August 23rd, 2013
04:00 PM ET

Official: US military updates options for possible strikes on Syria

By Chris Lawrence
CNN Pentagon Correspondent

The U.S. military has updated options for a forceful intervention in Syria to give President Barack Obama a range of choices should he decide to deepen American involvement in a civil war where new claims surfaced this week about possible chemical weapons use by the regime.

A senior Defense Department official told CNN on Friday that target lists for possible air strikes have been updated. The planning also included updates on the potential use of cruise missiles, which would not require fighter pilots to enter Syrian airspace.

But the official cautioned the steps were taken "to give the president a current and comprehensive range of choices" and that no decisions were made at a national security meeting on Thursday at the White House.

The official said there are certain static targets, like government buildings and military installations, but that forces and equipment of Syrian President Bashar al-Assad "continue to move" and thus require flexibility in planning.

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August 22nd, 2013
06:51 PM ET

U.N., U.S. call for urgent probe of Syria chemical attack claim

(CNN) - The United Nations and the United States are calling for an immediate investigation of Syrian activists' claims that the Bashar al-Assad government used chemical weapons in an attack on civilians.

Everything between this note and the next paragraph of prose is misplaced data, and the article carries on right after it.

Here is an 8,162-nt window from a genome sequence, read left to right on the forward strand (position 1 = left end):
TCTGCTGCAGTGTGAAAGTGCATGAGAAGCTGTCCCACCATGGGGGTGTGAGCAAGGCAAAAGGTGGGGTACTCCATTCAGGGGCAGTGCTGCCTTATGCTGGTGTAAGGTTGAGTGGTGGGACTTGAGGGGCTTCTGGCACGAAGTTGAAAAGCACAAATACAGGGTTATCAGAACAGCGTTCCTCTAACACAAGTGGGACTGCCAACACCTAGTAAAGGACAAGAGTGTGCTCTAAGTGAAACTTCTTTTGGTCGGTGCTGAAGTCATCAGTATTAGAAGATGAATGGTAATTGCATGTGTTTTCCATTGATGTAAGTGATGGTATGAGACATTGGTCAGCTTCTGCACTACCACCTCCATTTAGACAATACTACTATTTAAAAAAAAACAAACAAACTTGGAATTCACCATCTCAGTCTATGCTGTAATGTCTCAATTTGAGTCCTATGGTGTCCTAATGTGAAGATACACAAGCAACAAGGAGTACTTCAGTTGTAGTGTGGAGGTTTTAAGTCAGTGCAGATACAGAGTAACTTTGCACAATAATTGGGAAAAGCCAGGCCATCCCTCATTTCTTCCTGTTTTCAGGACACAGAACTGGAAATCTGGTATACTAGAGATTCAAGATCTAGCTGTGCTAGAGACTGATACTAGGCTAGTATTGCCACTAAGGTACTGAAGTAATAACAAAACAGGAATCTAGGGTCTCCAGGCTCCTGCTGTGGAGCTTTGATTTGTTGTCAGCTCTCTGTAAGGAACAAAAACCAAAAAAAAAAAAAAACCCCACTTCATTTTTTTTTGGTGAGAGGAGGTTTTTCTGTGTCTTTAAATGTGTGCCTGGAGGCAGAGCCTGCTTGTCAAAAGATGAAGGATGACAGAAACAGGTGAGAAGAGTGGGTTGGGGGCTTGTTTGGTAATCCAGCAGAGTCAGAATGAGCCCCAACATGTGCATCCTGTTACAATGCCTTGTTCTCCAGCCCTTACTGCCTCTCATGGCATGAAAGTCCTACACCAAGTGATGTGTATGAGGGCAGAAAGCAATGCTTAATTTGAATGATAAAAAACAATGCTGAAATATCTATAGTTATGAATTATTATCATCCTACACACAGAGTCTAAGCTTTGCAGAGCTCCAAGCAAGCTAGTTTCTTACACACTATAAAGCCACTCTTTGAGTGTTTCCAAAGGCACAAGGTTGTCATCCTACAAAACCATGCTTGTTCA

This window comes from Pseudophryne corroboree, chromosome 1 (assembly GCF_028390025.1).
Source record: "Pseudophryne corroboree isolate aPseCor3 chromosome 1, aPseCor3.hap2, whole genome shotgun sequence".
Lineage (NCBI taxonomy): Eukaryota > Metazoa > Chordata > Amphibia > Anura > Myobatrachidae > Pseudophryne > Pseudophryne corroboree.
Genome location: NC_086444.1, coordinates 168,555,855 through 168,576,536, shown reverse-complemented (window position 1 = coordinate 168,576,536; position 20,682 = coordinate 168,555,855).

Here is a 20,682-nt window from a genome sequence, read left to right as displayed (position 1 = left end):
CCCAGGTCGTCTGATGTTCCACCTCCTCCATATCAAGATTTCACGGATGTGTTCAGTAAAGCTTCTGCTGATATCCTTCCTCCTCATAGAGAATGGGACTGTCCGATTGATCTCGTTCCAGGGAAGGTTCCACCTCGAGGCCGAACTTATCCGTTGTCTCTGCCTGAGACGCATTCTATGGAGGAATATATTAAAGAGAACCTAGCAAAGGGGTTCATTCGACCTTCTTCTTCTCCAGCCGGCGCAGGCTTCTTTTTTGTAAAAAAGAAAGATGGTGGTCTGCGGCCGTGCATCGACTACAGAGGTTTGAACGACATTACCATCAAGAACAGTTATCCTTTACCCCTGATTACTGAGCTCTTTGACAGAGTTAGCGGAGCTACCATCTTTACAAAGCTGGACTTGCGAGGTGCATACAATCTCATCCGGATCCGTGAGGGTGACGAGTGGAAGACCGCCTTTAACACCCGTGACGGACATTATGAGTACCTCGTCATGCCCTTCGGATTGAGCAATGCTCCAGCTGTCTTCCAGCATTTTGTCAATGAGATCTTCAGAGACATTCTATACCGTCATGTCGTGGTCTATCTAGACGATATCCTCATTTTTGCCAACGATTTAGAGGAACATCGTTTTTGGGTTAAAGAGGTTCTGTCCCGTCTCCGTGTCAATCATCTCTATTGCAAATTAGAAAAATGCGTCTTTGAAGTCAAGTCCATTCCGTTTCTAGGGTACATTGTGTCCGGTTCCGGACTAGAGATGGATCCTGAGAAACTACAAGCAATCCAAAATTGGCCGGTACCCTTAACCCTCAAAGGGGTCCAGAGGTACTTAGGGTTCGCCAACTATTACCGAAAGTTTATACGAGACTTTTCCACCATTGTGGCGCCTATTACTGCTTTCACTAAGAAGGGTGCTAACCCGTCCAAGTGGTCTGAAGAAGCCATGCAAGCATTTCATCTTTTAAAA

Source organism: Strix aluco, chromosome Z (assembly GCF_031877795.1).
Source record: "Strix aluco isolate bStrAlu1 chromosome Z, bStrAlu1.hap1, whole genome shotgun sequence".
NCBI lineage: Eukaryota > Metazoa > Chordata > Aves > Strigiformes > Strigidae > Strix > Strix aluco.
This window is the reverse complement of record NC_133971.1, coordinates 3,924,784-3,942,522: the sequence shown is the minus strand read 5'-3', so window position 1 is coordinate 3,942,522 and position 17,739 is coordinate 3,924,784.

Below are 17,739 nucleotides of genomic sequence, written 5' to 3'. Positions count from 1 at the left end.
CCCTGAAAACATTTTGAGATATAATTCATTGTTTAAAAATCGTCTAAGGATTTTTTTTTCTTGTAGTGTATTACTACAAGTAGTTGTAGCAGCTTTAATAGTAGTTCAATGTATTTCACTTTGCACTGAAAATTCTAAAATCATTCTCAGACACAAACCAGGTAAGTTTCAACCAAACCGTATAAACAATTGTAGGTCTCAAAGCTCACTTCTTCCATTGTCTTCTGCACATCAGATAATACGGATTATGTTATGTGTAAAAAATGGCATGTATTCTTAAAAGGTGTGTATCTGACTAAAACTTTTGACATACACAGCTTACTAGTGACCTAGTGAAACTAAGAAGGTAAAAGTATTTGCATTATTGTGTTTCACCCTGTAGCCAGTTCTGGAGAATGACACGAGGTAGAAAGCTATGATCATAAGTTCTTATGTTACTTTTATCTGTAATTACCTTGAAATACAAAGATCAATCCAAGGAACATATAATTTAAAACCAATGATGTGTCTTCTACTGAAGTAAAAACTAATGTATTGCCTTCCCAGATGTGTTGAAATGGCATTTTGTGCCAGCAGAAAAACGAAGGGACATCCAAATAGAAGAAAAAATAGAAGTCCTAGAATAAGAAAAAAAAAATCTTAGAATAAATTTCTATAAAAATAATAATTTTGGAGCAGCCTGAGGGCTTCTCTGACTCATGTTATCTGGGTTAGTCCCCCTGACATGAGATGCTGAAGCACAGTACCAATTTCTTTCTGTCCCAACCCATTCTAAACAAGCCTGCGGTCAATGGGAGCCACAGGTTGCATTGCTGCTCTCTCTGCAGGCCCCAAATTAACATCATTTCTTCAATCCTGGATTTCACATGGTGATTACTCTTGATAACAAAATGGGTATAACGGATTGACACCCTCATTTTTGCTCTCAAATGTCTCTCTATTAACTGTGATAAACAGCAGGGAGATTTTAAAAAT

Anti-regime activist groups in Syria say more than 1,300 people were killed in the attack outside Damascus, many of them women and children. Video footage and witness reports appeared to bolster claims that chemical weapons were used.

President Barack Obama has directed the U.S. intelligence community to urgently gather additional information to try to assess whether chemical weapons were used Wednesday, State Department spokeswoman Jen Psaki said Thursday.

At this time, she said, the United States is unable to "conclusively determine" chemical weapons use, but is focused on trying to nail down the facts, along with its international partners.
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U.S. sanctions four members of Hezbollah
The Treasury Department sanctioned four members of Hezbollah on Thursday.
August 22nd, 2013
01:19 PM ET

U.S. sanctions four members of Hezbollah

By Jamie Crawford

The United States sanctioned four senior members of Hezbollah on Thursday for their alleged roles in facilitating terrorist activity in Egypt, Syria, Iraq, Yemen and other countries.

The Lebanon-based Shiite organization, which is a member of the Lebanese government, has already been branded a terrorist group by the United States.